Money Flows to Green Projects and Training
As evidence of the growing recognition that sound environmental policies and green building and career alternatives provide a way to heal the ailing economy, Federal and State governments are redirecting funding and grants to both green projects and career training. With the help of Federal funding, Maryland, Virginia and the District of Columbia have all initiated efforts to promote sustainable development practices and green job training.
Both Maryland and the District of Columbia have been awarded a portion of a federal work force training grant to impart more environmentally forward skills to over 500 area residents. The jurisdictions are receiving a portion of an overall $4.6 million stimulus grant from the Department of Labor's Energy Training Partnership. The money is to train workers for new and existing green jobs. Assistance is also available for those currently employed so that they may obtain post secondary training and certificates in new environmentally friendly techniques for delivering services.
Governor Martin O'Malley recently announced a plan to re-create Maryland's Heritage Tax Credit program through a $50 million tax credit available to facilitate smart growth by adding a green building component to the traditional historic tax credit previously offered by Maryland. Priority is given to green building projects in communities with ties to mass transit. The new program will require approval by the Maryland General Assembly and replaces the expiring Heritage Tax Credit Program.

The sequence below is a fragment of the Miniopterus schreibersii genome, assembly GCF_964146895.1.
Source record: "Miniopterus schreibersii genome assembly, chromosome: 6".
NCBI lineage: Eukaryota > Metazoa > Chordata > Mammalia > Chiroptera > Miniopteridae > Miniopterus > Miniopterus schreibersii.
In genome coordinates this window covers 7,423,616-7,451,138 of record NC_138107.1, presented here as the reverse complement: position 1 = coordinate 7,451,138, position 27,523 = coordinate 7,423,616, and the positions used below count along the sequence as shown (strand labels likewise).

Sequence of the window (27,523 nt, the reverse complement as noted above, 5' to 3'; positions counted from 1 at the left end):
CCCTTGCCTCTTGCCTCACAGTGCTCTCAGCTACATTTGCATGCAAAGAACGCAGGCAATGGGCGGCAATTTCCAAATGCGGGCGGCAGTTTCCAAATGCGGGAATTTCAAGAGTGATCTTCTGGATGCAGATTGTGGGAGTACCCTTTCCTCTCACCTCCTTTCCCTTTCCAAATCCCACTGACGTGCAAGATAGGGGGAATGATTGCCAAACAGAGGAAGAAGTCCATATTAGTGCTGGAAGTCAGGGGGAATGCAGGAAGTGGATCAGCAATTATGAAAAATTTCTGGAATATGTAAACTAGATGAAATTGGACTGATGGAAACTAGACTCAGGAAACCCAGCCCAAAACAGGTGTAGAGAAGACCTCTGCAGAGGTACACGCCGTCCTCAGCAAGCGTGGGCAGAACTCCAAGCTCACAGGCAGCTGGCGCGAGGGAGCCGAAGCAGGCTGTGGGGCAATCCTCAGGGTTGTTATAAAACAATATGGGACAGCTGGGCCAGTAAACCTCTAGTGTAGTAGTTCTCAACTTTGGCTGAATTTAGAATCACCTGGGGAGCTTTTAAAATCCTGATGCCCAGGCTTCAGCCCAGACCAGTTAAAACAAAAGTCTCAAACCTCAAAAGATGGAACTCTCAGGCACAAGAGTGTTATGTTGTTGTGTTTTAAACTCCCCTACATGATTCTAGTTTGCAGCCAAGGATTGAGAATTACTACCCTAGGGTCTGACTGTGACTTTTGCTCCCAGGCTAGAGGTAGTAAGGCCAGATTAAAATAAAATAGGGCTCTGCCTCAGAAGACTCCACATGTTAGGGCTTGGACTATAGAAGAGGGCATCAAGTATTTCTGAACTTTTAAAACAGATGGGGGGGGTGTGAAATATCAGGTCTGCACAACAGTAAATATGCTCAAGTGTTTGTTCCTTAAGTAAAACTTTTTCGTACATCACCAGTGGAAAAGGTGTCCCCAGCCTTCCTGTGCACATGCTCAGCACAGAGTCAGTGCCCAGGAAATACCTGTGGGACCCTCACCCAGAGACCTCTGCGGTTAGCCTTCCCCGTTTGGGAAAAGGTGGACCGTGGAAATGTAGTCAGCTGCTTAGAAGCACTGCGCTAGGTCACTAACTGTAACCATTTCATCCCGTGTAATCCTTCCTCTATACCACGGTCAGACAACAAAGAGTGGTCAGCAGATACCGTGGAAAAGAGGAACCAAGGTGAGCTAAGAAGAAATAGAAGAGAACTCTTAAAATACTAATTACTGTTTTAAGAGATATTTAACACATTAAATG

In southwestern Virginia, Representative Rick Boucher announced earlier this month that a $3.9 million Federal grant has been awarded to establish a green building training program throughout the region. The new program, know as CREATES (Construction, Retrofitting, and Energy Efficiency Assessment Training and Employment Services), has many partners in the region including the local community colleges. The goal is to teach these new skills to meet the needs of an ever changing work environment. In addition Virginia received $39 million in Federal aid for renewable energy projects, the homeowners portion of which has already been fully subscribed.
With many State legislatures beginning their 2010 sessions, the likelihood of additional programs in the near future remains possible, despite the budget crunches faced by many States.